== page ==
Zimbabwe tension mounts, but UK deportation resumes

Deportation flights taking failed asylum seekers back to Zimbabwe are set to resume, the British Government announced today, just one day after a UN torture investigator was prevented from entering the country and a leading human rights organisation warned it was “on the brink of sliding back into violence”.



The forcible return of refugees from the UK to Zimbabwe was halted three years ago after the High Court ruled that opponents of President Robert Mugabe risked persecution on their return.

But yesterday Phil Woolas, the Immigration minister, said he was looking at “normalising” returns – claiming that the situation had been “improving” since Morgan Tsvangirai was appointed Prime Minister in February, following Mr Mugabe’s acceptance of a power-sharing agreement.

In a written statement to Parliament, Mr Woolas said: “The UK Border Agency will ... be starting work over the autumn on a process aimed at normalising our returns policy to Zimbabwe, moving towards resuming enforced returns progressively as and when the political situation develops.

“While a great deal remains to be done ... the indiscriminate violence which marred the elections of 2008 has abated. And the formation of the inclusive government has led to improvements in the economy, schools and the availability of basic commodities.”

He also announced that money and aid repatriation packages worth up to £6,000 would be offered to failed asylum seekers. Those accepting the incentives to return home voluntarily will be entitled to £2,000 in cash and £4,000 worth of benefits “in kind” – such as vocational training, help with setting up a business or meeting the cost of the flight.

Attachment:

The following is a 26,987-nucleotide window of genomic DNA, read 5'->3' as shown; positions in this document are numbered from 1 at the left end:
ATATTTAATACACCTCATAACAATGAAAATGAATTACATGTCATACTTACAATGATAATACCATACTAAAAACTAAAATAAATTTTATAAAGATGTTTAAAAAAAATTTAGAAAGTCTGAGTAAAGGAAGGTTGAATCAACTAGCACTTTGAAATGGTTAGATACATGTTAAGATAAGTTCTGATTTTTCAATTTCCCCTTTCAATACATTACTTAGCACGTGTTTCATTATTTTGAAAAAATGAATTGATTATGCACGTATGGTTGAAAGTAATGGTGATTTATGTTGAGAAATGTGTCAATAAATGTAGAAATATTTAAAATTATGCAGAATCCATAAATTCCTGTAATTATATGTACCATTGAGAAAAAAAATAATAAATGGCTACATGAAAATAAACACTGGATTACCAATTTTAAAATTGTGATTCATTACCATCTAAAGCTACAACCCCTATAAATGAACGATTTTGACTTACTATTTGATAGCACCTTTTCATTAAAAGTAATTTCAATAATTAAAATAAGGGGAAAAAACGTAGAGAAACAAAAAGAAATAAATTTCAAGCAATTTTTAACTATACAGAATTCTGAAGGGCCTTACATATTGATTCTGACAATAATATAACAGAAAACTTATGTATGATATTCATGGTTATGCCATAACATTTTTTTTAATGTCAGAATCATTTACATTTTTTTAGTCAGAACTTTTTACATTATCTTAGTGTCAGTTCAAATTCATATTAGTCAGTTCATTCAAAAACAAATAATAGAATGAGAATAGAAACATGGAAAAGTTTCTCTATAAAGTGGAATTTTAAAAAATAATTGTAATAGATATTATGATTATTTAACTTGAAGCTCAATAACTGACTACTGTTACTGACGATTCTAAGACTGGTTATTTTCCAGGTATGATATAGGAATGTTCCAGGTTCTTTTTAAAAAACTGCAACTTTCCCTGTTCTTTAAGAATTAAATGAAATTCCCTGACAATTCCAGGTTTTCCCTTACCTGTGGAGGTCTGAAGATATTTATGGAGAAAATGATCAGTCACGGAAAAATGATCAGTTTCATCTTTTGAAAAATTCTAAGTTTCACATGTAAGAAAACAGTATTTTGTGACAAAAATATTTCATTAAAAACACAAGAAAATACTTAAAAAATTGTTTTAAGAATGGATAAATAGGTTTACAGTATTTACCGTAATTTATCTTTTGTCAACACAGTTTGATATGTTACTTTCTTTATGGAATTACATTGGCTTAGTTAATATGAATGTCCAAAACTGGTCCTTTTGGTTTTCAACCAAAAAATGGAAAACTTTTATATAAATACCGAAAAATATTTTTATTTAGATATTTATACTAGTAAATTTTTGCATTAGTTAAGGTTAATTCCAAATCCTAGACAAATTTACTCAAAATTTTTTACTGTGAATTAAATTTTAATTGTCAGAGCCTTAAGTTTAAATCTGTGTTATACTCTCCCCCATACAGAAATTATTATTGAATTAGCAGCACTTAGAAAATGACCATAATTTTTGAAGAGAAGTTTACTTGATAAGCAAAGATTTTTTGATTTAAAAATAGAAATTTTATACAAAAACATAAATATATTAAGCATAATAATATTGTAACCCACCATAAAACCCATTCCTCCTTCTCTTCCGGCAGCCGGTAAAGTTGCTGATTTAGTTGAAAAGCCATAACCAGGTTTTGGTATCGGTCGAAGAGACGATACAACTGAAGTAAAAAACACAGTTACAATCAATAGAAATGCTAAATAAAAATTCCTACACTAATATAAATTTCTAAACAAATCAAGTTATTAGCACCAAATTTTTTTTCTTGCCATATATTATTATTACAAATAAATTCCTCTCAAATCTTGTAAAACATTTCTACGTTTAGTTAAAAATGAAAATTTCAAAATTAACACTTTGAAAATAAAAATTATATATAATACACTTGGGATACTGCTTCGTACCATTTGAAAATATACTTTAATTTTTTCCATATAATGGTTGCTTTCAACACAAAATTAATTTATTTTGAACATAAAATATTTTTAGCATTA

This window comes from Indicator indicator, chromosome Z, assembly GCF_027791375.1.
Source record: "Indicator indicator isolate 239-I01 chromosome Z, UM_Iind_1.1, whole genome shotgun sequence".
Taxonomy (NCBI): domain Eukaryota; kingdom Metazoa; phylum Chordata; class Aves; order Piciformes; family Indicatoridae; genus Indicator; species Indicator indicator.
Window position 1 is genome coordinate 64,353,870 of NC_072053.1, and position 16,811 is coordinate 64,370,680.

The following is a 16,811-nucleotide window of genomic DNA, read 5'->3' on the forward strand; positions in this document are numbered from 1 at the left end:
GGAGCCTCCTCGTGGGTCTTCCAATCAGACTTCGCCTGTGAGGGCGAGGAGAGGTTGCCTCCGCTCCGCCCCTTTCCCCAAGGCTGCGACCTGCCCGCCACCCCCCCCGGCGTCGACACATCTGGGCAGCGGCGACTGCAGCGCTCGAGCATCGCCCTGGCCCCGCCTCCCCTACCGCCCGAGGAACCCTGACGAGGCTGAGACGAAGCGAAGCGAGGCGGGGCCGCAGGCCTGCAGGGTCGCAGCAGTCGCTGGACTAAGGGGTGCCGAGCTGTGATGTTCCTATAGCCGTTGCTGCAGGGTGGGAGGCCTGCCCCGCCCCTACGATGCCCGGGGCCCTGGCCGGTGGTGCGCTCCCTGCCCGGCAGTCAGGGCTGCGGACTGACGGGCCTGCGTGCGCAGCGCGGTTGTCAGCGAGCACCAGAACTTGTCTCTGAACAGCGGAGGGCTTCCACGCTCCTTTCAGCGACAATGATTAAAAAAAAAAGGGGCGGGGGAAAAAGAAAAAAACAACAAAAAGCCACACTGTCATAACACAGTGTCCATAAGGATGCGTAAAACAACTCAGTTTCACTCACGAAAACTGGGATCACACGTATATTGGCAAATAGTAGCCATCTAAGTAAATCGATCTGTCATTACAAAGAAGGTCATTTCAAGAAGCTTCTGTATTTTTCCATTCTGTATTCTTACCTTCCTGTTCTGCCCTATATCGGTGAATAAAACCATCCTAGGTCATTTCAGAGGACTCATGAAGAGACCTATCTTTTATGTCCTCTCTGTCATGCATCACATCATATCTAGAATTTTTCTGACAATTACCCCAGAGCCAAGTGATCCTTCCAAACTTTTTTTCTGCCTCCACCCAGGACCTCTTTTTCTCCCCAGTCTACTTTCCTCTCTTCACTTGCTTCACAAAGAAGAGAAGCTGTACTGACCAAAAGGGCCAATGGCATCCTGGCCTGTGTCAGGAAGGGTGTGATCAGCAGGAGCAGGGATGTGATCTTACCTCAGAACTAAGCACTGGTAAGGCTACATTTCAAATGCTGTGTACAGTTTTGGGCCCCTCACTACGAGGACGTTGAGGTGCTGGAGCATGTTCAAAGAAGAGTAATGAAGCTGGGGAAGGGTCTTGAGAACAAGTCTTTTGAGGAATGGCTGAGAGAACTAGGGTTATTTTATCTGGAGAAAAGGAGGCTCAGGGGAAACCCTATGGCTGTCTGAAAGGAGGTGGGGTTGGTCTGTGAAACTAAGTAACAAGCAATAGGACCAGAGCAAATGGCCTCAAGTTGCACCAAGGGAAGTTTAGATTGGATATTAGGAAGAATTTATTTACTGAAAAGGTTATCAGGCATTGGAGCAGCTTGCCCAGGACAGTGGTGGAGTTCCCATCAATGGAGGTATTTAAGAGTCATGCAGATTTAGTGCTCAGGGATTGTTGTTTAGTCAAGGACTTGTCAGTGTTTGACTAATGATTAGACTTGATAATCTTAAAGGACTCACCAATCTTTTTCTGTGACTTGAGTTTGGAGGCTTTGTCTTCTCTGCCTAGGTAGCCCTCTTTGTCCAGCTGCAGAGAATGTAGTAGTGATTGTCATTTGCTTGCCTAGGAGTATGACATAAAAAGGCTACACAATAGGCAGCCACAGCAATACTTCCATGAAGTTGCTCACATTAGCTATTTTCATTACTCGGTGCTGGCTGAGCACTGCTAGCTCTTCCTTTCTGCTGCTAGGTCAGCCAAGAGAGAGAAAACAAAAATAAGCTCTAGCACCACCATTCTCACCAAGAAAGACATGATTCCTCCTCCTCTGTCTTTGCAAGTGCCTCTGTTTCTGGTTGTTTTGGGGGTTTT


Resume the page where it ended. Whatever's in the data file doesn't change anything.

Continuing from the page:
The change of policy was met with outrage by human rights groups and refugee organisations, who insisted that Zimbabwe was still dangerous. On Wednesday, Amnesty International reported that the initial stability of the unity government had been undermined, and that the human rights situation in the country was “worsening”.

The agency drew attention to the recent arrests of two prominent civil leaders, and said it had received reports that supporters of Mr Mugabe’s Zanu-PF party had been threatening members of Mr Tsvangirai’s MDC (Movement for Democratic Change) with violence.

Cracks in the two parties’ power-sharing agreement were further highlighted when a UN special rapporteur on torture, Manfred Nowak, was prevented from entering the country by officials in Harare on Wednesday.

Mr Nowak had been invited to visit Zimbabwe for eight days by Mr Tsvangirai, but his clearance was withdrawn at the last minute and he was detained overnight. After returning to South Africa, the furious UN official said his treatment proved parts of the Zimbabwean government did not want him to assess “the current conditions of torture”.

Kate Allen, director of Amnesty International UK, described the timing of Mr Woolas’s statement as “straight out of Yes Minister”. She said: “Just as the UN torture monitor is kicked out of the country and Amnesty warns of increasing violence, the Home Office says that Zimbabwe is getting safer. The only people who won’t be laughing are Zimbabwean asylum seekers in the UK. They will now be terrified that they could soon be returned to a country where MDC supporters are once again living in fear of violence.”

Caroline Slocock, Chief Executive of Refugee and Migrant Justice said: "Once again the Government is jumping the gun by suggesting it is safe to start forcibly removing people to Zimbabwe, just as it did recently in carrying out a botched removal to central and southern Iraq. The UK courts have said that Zimbabweans would be at real risk of serious harm if they went home, unless they could demonstrate allegiance to or association with Mugabe's Zanu-PF party; and the Government should wait until the courts take a different view."

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